New freelance web designers and small firms are often very good at building websites but terrible at finding clients.
Us tech-design types are naturals when it comes to software, building and working on our own, however when it comes to positioning ourselves to make money do the work we love, we often fall flat.
Here’s a three-step model to help you see the main steps you need to take in order to get web design clients. There’s likely one of the three spots that you can focus on now to increase your number of client significantly.
Here’s the three-step model for finding web design clients:
(1) Outreach –> (2) –> Trust –> (3) Sell –> [then design and build of course]
Simply put, you need to be “out there” in order for clients to hear about you. If clients don’t know about you they can’t begin the exploration process to learn about what you do and find out if you’re a good fit for them.
Here’s a small handful of common things web designers do to “get out there.”
- Go to network events where clients are
- Talk to friends, family and past business contacts
- Meet other people who can refer business to you
- Setup online profiles in social networks and job boards
- Partner with other professionals that complement you
(ex. a designer partnering with a coder)
In some way, shape or form, a client that needs your help needs to discover that you exist. There is some initial point of mention, contact, or noticing that gets clients to know you exist. You need to reach out and make these happen often enough to keep you in business.
Clients will need to trust that you before they will pay you for your time. Clients need to like you as person, need know you have their best interest in mind, and they need to feel comfortable that you can help them get things done.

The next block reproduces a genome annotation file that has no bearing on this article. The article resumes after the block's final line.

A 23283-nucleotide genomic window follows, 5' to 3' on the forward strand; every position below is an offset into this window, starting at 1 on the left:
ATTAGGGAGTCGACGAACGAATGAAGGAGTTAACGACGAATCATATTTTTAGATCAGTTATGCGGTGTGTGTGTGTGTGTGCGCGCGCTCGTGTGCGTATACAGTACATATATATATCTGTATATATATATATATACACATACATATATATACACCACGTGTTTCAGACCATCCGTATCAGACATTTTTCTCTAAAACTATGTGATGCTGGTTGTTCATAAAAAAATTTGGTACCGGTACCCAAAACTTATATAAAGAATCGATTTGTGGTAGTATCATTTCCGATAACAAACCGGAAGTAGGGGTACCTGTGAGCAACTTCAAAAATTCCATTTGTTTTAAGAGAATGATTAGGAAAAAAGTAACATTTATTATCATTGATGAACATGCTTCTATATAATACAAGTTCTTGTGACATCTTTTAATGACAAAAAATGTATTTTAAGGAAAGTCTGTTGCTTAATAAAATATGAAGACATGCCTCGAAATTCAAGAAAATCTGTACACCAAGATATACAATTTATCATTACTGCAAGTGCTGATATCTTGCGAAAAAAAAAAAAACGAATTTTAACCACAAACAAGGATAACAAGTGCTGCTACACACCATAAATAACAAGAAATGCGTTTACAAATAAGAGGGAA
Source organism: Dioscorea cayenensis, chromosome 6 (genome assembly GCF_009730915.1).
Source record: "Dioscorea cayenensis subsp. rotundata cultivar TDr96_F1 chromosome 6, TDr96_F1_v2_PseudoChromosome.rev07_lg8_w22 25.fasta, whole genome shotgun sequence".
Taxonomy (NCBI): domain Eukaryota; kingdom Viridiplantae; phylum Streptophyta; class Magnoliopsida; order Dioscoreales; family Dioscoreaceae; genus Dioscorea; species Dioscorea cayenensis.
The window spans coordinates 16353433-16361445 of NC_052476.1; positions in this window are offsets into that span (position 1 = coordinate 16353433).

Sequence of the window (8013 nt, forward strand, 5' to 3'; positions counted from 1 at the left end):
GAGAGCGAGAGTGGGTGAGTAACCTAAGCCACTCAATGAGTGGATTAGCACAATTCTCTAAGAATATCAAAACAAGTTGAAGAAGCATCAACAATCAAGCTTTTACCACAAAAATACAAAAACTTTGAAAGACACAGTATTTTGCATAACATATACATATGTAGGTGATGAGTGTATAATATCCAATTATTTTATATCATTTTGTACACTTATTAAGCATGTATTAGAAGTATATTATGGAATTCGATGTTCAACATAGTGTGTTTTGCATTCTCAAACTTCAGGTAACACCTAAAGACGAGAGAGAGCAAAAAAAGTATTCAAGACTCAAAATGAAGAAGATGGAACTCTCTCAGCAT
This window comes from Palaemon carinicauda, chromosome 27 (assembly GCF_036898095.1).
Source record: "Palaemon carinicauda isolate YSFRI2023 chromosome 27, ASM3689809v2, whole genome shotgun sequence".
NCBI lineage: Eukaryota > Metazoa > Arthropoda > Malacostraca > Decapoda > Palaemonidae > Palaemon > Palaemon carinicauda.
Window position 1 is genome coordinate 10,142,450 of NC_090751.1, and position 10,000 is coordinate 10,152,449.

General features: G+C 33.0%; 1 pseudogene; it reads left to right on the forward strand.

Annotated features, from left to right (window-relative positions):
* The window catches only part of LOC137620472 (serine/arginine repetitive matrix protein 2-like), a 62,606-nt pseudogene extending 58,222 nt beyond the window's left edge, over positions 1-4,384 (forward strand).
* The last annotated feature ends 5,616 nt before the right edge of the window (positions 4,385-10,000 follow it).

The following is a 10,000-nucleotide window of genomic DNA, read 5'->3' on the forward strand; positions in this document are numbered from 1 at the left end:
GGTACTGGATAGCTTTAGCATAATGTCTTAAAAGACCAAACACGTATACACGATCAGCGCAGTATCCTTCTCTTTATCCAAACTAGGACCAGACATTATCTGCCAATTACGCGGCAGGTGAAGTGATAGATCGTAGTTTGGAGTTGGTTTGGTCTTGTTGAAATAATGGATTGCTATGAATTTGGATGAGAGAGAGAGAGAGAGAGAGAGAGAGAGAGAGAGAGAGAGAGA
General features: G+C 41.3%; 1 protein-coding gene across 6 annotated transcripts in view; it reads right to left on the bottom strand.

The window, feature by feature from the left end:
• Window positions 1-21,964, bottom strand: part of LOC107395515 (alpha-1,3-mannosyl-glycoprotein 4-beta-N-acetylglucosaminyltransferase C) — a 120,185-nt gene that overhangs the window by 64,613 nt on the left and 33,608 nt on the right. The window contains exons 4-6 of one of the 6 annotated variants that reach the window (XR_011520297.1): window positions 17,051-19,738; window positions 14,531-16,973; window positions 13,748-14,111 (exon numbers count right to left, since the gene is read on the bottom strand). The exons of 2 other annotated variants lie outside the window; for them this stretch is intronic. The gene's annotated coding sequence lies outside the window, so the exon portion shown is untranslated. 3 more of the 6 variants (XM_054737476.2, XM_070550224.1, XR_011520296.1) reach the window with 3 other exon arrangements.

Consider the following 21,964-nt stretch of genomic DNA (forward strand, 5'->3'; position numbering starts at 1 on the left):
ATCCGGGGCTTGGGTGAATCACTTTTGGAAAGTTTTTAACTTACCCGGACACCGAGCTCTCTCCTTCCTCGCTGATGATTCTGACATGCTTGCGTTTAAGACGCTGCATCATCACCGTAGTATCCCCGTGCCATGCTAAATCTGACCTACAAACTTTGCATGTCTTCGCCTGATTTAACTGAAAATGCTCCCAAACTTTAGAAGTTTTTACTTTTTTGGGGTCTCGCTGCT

Some trust-building activities include:
- Having a well-written, professional site that highlights your value
- Get well-known in the hangouts of your ideal clients
- Have helpful, educational articles available
- Be in touch and follow-up with possible new clients
Part of the trust-building phase will occur before you’re in communication with them and the rest will occur during your direct communications – like email and phone calls.
Once clients trust that you can help them, you’ll need to sell them. You’ll need to structure an arrangement (a proposal, contract – a service offering) that will help client get what they need and works within their budgets.
Here are some good selling skills to have:
- Be a good listener and show clients you’ve listened to them
- Help clients clarify their website and business needs
- Get clients pumped up about reaching their goals
- Structure your services (proposal) in a compelling way
- Highlight the value you bring
Essentially, you want to put the client in a position to easily and simply say, “Yes. Let’s get started.”
Which of these questions gets you thinking?
Do people know you exist?
If not, you’re probably lacking step 1.
Are people showing interest in your help? Are they coming to you to see if you can help them?
If not and you find yourself chasing a bunch of dead leads and find that prospects are disappearing off the planet, then you’re probably struggling in step 2.
Are you getting a lot of last-second NOs?
If you’ve got people to notice you and reach out to you for help, but most of them are not getting started with you, you’re probably not offering your services in an effective way. You’ll need to improve your sales skills.
Which of these three areas are you struggling with the most? All?
What are some possible options to improve those steps?
I’d love to hear your ideas. Maybe we can hash out at easy way to get you more clients. Comment below.